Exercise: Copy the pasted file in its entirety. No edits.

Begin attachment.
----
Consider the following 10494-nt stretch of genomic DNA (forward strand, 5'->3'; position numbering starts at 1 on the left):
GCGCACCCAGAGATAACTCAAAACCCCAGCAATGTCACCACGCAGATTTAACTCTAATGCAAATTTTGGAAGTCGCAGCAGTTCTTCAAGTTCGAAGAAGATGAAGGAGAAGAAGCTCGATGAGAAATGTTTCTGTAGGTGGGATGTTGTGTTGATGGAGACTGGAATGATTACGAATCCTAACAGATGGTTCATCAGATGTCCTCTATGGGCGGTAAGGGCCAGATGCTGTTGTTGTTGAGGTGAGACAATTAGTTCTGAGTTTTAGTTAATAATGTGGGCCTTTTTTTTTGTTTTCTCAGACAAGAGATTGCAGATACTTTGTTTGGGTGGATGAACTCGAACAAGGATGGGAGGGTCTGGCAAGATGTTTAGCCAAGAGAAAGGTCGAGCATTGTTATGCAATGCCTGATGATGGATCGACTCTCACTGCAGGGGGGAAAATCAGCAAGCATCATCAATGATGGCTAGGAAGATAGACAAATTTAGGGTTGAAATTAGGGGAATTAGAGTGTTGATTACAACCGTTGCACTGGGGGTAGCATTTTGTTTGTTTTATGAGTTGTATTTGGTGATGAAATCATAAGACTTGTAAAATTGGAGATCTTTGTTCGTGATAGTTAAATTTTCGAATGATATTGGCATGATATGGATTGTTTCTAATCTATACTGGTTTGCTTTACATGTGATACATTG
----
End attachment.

Consider the following 10494-nt stretch of genomic DNA (forward strand, 5'->3'; position numbering starts at 1 on the left):
GCGCACCCAGAGATAACTCAAAACCCCAGCAATGTCACCACGCAGATTTAACTCTAATGCAAATTTTGGAAGTCGCAGCAGTTCTTCAAGTTCGAAGAAGATGAAGGAGAAGAAGCTCGATGAGAAATGTTTCTGTAGGTGGGATGTTGTGTTGATGGAGACTGGAATGATTACGAATCCTAACAGATGGTTCATCAGATGTCCTCTATGGGCGGTAAGGGCCAGATGCTGTTGTTGTTGAGGTGAGACAATTAGTTCTGAGTTTTAGTTAATAATGTGGGCCTTTTTTTTTGTTTTCTCAGACAAGAGATTGCAGATACTTTGTTTGGGTGGATGAACTCGAACAAGGATGGGAGGGTCTGGCAAGATGTTTAGCCAAGAGAAAGGTCGAGCATTGTTATGCAATGCCTGATGATGGATCGACTCTCACTGCAGGGGGGAAAATCAGCAAGCATCATCAATGATGGCTAGGAAGATAGACAAATTTAGGGTTGAAATTAGGGGAATTAGAGTGTTGATTACAACCGTTGCACTGGGGGTAGCATTTTGTTTGTTTTATGAGTTGTATTTGGTGATGAAATCATAAGACTTGTAAAATTGGAGATCTTTGTTCGTGATAGTTAAATTTTCGAATGATATTGGCATGATATGGATTGTTTCTAATCTATACTGGTTTGCTTTACATGTGATACATTG